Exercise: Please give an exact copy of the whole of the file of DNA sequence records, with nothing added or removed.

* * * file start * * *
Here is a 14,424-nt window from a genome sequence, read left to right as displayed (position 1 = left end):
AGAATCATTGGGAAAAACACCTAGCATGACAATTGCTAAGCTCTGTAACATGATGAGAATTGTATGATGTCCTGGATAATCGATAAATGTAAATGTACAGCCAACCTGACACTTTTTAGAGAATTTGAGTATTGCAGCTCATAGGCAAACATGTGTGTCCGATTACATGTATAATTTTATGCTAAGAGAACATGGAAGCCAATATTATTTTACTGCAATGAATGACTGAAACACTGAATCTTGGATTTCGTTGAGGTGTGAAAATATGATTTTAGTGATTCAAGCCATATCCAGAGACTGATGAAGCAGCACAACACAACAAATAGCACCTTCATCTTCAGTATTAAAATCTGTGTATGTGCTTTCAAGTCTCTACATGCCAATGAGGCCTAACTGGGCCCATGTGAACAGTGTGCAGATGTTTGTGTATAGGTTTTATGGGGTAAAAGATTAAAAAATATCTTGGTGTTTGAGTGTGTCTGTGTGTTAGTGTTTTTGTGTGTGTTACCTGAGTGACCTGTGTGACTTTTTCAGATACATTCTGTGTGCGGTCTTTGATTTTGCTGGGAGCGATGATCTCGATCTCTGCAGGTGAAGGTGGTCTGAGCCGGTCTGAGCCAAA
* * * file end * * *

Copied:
Here is a 14,424-nt window from a genome sequence, read left to right as displayed (position 1 = left end):
AGAATCATTGGGAAAAACACCTAGCATGACAATTGCTAAGCTCTGTAACATGATGAGAATTGTATGATGTCCTGGATAATCGATAAATGTAAATGTACAGCCAACCTGACACTTTTTAGAGAATTTGAGTATTGCAGCTCATAGGCAAACATGTGTGTCCGATTACATGTATAATTTTATGCTAAGAGAACATGGAAGCCAATATTATTTTACTGCAATGAATGACTGAAACACTGAATCTTGGATTTCGTTGAGGTGTGAAAATATGATTTTAGTGATTCAAGCCATATCCAGAGACTGATGAAGCAGCACAACACAACAAATAGCACCTTCATCTTCAGTATTAAAATCTGTGTATGTGCTTTCAAGTCTCTACATGCCAATGAGGCCTAACTGGGCCCATGTGAACAGTGTGCAGATGTTTGTGTATAGGTTTTATGGGGTAAAAGATTAAAAAATATCTTGGTGTTTGAGTGTGTCTGTGTGTTAGTGTTTTTGTGTGTGTTACCTGAGTGACCTGTGTGACTTTTTCAGATACATTCTGTGTGCGGTCTTTGATTTTGCTGGGAGCGATGATCTCGATCTCTGCAGGTGAAGGTGGTCTGAGCCGGTCTGAGCCAAA